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ʿAliqoli Khan learned English and French at the Dār al-Fonun School and, with his older brother, Ḥosaynqoli Khan Kalāntar, frequented traditional Persian gymnasia, where the latter was converted to the Bahai faith by a wrestler called Ostād Ḡolām-Ḥosayn Kāši, and he in turn led ʿAliqoli Khan into the new faith in about 1895.This Article Has Images/Tables.
title of Āqā Moḥammad Qāʾeni, a prominent Bahai author and apologist (1829-92).
(1831-1892), Persian Bahai poet, teacher, and chronicler of Babi history.
ruler of Iran, 1736-47. He rose from obscurity to control an empire that briefly stretched across Iran, northern India, and parts of Central Asia, with a reputation as a skilled military commander and with success in battle against numerous opponents, including the Ottomans and the Mughals.This Article Has Images/Tables.
(1792-1842), Transoxianan poetess of Ḵᵛoqand, who wrote in both Persian–with the pen name Maknuna–and Čaḡatāy under the pseudonyms of Nādera and Kāmela.
Naderpour received his primary education in Tehran and in 1942 was enrolled at Irānšahr high school. As was the case with a good number of his peers, he developed an interest in politics, and joined the nationalist Pan-Iranist Party for a short period of time. He later joined the Youth Organization of the Tudeh Party.This Article Has Images/Tables.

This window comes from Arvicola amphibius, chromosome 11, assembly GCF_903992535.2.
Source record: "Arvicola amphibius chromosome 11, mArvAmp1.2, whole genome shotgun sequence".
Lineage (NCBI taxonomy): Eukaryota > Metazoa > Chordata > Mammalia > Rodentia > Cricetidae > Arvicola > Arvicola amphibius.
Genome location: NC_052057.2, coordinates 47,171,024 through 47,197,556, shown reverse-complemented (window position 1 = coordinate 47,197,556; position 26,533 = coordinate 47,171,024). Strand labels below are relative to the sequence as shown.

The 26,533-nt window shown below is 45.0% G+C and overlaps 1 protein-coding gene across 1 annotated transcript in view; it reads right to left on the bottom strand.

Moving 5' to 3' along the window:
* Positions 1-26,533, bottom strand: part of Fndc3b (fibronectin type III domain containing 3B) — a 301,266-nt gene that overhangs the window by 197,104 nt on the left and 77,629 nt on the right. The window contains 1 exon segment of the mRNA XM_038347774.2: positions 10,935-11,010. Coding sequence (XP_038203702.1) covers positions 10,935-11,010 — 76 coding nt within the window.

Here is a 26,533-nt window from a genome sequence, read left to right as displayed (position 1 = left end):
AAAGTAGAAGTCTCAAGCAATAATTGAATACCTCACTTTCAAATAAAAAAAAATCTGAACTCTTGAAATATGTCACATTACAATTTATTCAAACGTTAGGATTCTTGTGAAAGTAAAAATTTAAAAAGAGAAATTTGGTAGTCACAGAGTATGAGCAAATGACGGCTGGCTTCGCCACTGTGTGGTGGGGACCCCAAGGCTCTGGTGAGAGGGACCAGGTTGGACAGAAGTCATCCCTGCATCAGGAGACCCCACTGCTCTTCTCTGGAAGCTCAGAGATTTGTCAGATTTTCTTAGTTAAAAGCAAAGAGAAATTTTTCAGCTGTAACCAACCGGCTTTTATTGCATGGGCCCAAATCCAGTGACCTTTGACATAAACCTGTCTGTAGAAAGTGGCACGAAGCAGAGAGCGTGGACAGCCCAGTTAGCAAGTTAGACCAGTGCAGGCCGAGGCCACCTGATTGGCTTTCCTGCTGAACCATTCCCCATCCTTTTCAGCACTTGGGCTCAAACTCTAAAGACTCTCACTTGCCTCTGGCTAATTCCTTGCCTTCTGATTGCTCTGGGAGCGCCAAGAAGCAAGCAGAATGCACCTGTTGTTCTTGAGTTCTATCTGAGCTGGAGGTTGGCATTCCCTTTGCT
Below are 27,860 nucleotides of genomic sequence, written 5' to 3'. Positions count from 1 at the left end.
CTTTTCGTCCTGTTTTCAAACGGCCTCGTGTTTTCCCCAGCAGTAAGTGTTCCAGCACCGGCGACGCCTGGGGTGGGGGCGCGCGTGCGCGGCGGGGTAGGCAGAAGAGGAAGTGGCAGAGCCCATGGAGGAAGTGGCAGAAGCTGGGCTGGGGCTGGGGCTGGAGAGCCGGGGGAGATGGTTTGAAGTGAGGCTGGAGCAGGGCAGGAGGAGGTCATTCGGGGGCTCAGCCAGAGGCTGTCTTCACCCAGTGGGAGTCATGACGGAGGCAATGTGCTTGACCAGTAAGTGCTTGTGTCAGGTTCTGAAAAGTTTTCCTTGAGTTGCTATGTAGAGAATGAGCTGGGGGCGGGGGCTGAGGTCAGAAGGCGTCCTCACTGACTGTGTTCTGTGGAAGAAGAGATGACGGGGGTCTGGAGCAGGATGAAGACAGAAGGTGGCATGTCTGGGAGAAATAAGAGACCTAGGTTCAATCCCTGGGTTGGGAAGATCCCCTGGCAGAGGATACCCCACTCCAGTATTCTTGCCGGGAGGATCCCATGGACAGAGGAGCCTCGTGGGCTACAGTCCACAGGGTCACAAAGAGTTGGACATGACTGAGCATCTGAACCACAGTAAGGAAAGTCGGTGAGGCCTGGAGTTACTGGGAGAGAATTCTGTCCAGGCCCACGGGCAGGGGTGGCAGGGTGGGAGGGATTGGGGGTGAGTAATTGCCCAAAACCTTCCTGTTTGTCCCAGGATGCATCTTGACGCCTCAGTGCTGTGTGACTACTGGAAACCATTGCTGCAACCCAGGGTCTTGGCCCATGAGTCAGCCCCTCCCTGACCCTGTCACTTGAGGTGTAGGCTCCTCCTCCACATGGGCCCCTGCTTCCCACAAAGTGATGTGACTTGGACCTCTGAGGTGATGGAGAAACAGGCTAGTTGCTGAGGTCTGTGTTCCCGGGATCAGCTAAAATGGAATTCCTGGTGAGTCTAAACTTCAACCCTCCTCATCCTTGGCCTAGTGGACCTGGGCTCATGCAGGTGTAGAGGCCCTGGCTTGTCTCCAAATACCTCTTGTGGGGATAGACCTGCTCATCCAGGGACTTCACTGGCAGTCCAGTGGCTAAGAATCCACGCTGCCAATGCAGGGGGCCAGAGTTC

a tribe of Fārs and the Tehran region. Although of Turkic origin, the Nafar of Fārs have become a mixture of Turkic, Arab, and Lor elements.
also known as al-Najaf al-Ašraf, a town in southern Iraq and one of the most important pilgrimage destinations for the Shiʿites. The city is tied to the death of ʿAli b. Abi Ṭāleb and his burial site, and has been home to many illustrious religious scholars over the past thousand years, rivaling Qom as a center of Shiʿite scholarship.
a Qajar princess whose life spanned the late Qajar and early Pahlavi eras (b. 1231-32 Š./1853; d. 1311 Š./1932).
Michel M. Mazzaoui
(d. 918/1512), the third holder of the office of wakil-e nafs-e nafis-e Homāyun under Shah Esmāʿil Ṣafawi, the representative of the Shah both in his religious and in his political capacity.